The UN rights chief came under fire Friday for announcing a visit next week to China’s Xinjiang, with the United States saying she was failing to stand up for the region’s Uyghur community.
After years of requesting “meaningful and unfettered” access to far-western Xinjiang, Michelle Bachelet will finally lead a six-day mission to China starting Monday, her office said.
The visit, at the invitation of Beijing, marks the first trip to China by a UN rights chief since Louise Arbour went there in 2005.
The United States, in forceful criticism, said it was “deeply concerned” that Bachelet, a former president of Chile, was going ahead without guarantees on what she can see.
“We have no expectation that the PRC will grant the necessary access required to conduct a complete, unmanipulated assessment of the human rights environment in Xinjiang,” State Department spokesman Ned Price told reporters, using the acronym for the People’s Republic of China.
Price also voiced alarm that Bachelet has not released a long-anticipated report on Xinjiang, where the United States and several other Western nations say Beijing is carrying out “genocide” against the Uyghurs and other mostly Muslim, Turkic-speaking people.
“Despite frequent assurances by her office that the report would be released in short order, it remains unavailable to us and we call on the high commissioner to release the report without delay and not to wait for the visit,” Price said.
Her “continued silence in the face of indisputable evidence of atrocities in Xinjiang and other human rights violations and abuses throughout the PRC is deeply concerning,” he said, saying Bachelet should be a leading voice on human rights.
– Meeting officials, students –
Bachelet herself has been demanding access to all regions of China since she took office in 2018.
She has repeatedly voiced concern about allegations of widespread abuses in Xinjiang but has been criticised for not taking a strong enough stance.
Rights campaigners accuse the ruling Communist Party of widespread abuses in the name of security, saying at least one million mostly Muslim people have been incarcerated in “re-education camps” in a bid to forcibly integrate them into China’s Han majority.
Beijing has vociferously denied genocide allegations, calling them the “lie of the century” and arguing that its policies have countered extremism and improved livelihoods.
In March, the UN rights office announced an agreement had finally been reached on arranging a visit.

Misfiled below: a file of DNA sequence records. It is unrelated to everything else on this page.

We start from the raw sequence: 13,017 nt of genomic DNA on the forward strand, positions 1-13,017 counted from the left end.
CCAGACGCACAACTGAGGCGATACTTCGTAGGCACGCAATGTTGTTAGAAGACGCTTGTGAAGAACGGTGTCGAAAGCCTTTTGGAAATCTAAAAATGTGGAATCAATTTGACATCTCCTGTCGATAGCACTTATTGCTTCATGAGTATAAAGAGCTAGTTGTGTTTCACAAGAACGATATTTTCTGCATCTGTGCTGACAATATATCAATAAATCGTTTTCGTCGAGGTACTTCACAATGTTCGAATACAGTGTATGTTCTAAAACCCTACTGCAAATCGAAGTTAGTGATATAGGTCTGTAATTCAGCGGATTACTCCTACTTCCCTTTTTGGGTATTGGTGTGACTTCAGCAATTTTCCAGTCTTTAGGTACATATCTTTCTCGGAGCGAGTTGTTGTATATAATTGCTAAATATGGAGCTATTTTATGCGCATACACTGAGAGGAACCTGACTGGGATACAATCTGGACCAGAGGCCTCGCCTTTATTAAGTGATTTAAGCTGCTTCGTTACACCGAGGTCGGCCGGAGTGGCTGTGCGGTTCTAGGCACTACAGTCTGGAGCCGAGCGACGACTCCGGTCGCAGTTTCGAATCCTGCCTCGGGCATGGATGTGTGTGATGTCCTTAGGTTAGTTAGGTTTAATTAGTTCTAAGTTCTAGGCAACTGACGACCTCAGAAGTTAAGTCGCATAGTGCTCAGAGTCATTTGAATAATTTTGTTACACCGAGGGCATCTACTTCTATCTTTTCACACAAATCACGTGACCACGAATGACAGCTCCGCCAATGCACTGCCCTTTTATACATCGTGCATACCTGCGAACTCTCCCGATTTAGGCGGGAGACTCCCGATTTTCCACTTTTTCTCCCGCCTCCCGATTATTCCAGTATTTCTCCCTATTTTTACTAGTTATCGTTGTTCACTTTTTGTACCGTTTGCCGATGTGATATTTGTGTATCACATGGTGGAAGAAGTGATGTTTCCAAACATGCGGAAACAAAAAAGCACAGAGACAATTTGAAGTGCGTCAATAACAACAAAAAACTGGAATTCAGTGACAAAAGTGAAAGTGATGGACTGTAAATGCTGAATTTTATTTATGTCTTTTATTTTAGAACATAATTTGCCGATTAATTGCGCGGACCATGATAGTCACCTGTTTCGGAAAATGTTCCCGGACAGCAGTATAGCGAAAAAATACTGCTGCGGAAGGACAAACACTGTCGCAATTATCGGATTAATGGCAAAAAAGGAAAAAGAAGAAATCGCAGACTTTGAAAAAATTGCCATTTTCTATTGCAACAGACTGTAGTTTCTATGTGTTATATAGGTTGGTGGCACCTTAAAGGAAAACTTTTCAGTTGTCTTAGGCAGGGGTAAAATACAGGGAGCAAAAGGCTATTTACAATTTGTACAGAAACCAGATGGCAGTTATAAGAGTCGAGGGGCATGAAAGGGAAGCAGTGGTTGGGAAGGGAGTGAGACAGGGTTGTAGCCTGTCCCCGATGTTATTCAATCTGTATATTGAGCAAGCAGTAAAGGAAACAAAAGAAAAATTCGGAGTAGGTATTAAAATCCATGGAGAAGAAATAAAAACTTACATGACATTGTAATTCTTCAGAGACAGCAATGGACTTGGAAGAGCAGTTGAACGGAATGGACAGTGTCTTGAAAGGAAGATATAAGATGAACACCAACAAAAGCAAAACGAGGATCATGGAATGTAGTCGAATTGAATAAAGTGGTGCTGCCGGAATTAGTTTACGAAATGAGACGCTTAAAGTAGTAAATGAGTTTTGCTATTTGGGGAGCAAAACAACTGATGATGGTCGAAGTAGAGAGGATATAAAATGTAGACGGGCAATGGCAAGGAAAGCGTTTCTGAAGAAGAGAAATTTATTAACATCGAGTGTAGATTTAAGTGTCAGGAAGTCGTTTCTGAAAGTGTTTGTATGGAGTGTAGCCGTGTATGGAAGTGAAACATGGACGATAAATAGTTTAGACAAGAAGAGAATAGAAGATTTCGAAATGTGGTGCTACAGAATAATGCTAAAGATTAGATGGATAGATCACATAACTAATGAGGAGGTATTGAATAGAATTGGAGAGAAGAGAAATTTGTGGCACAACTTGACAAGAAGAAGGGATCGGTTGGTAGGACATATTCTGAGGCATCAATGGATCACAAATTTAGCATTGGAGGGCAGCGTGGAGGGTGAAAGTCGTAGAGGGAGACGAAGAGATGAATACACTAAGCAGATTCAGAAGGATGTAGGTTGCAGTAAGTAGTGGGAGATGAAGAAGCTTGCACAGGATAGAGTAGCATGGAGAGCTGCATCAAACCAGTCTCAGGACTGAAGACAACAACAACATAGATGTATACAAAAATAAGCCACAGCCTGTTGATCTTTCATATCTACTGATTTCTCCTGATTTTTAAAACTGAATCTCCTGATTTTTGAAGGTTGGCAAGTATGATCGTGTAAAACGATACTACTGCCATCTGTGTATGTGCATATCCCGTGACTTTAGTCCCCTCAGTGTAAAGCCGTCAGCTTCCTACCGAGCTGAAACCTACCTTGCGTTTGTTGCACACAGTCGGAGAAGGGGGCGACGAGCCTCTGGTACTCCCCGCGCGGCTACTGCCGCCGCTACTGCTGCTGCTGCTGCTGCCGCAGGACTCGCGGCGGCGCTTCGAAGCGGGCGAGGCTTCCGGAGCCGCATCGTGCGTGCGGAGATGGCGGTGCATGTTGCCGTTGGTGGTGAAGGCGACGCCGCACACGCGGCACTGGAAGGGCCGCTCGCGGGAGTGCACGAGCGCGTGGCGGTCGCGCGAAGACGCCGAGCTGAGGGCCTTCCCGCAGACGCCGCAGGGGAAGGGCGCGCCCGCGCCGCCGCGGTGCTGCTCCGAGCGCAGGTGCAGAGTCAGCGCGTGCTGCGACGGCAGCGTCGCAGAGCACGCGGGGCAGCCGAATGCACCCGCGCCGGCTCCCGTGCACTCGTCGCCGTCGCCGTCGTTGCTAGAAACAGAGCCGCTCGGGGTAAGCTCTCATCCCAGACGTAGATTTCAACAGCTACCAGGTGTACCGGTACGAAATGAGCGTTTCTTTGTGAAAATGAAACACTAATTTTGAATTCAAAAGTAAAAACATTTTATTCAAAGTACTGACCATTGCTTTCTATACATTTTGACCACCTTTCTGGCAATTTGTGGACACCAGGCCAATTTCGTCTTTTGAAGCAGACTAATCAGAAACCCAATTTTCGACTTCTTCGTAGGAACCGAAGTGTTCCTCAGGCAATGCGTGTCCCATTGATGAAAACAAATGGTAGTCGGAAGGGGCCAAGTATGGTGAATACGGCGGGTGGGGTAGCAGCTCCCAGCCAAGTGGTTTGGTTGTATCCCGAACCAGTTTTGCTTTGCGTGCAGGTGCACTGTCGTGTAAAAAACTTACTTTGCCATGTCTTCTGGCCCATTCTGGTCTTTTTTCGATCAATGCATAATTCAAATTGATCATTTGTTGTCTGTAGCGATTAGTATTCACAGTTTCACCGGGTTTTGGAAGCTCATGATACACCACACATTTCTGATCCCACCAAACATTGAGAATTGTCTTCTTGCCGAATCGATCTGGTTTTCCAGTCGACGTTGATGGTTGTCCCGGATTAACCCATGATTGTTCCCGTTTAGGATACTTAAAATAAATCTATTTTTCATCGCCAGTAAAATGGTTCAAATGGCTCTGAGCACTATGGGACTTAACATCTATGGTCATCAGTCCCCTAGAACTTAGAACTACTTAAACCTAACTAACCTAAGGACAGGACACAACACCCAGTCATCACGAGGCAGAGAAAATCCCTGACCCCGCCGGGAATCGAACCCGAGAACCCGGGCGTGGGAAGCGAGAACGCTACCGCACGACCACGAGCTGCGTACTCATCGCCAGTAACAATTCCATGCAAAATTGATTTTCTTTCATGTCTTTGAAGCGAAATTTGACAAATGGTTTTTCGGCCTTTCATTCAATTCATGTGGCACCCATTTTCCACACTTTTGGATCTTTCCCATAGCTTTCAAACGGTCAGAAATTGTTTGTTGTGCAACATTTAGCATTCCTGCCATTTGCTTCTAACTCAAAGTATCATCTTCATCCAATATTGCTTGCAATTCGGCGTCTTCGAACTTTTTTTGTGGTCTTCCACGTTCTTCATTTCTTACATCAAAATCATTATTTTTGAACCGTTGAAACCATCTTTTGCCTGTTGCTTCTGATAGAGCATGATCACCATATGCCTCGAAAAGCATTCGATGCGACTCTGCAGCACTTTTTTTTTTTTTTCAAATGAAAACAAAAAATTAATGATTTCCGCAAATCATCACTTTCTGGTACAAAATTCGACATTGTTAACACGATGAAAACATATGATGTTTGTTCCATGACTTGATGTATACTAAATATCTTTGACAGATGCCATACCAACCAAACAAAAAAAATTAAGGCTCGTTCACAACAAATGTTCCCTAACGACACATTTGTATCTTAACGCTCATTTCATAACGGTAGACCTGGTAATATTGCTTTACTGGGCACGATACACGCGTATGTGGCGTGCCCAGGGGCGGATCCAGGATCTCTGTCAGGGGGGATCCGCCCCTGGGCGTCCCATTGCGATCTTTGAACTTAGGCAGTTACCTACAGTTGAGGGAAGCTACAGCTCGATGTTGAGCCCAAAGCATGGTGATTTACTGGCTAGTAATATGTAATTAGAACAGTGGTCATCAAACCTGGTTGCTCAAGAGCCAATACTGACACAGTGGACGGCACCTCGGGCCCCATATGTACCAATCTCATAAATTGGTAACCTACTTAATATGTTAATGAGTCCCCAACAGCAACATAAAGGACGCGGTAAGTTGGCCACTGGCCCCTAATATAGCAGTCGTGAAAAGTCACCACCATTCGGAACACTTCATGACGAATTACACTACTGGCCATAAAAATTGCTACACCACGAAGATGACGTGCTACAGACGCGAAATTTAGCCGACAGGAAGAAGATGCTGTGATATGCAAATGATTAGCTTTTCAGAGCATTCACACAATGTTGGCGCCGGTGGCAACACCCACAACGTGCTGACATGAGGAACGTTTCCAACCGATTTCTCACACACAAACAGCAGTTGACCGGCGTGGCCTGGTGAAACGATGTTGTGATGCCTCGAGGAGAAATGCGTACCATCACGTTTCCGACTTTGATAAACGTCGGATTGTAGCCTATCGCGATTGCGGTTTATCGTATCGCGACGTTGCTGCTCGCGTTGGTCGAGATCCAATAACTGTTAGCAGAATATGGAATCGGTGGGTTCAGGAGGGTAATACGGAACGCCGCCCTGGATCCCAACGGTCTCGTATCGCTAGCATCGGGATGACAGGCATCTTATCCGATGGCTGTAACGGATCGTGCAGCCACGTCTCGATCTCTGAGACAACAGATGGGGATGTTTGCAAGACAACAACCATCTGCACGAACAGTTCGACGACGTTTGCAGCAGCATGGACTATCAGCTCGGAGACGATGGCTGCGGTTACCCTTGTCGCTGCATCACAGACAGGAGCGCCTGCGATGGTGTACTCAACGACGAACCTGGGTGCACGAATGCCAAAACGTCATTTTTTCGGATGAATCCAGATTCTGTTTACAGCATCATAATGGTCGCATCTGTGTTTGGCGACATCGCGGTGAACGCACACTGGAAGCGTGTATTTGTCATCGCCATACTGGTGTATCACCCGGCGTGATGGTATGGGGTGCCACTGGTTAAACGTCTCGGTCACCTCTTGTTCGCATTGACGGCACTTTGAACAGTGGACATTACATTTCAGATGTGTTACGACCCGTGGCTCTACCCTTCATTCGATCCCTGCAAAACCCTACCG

Bachelet will meet “a number of high-level officials at the national and local levels”, her office said Friday, adding that she would “also meet with civil society organisations, business representatives, academics, and deliver a lecture to students at Guangzhou University.”
An advance team was sent to China several weeks ago to prepare the visit, and has completed a lengthy quarantine in the country, currently in the grip of fresh Covid outbreaks.
Bachelet, who will not need to quarantine, is not travelling to Beijing due to Covid restrictions but will go to Kashgar and Urumqi in Xinjiang.
– ‘Legacy’ at stake –
Despite Bachelet’s demands for unfettered access, rights groups noted that the terms of the visit have not been disclosed.
They have voiced concern that Chinese authorities, who have always insisted they were only interested in a “friendly visit”, could manipulate the trip.
“It defies credibility that the Chinese government will allow the high commissioner to see anything they don’t want her to see, or allow human rights defenders, victims and their families to speak to her safely, unsupervised and without fear of reprisal,” Sophie Richardson, the China director of Human Rights Watch, said in a statement.
The trip is not without risk for Bachelet, who is nearing the end of her four-year term and has not indicated whether she will seek a second mandate.
A spokeswoman for Bachelet said Tuesday that the long-delayed report on Xinjiang would not be released before her trip and that there was no clear timing for making it public.
Richardson said: “Bachelet’s legacy as high commissioner will be measured by her willingness to hold a powerful state accountable for crimes against humanity committed on her watch.”
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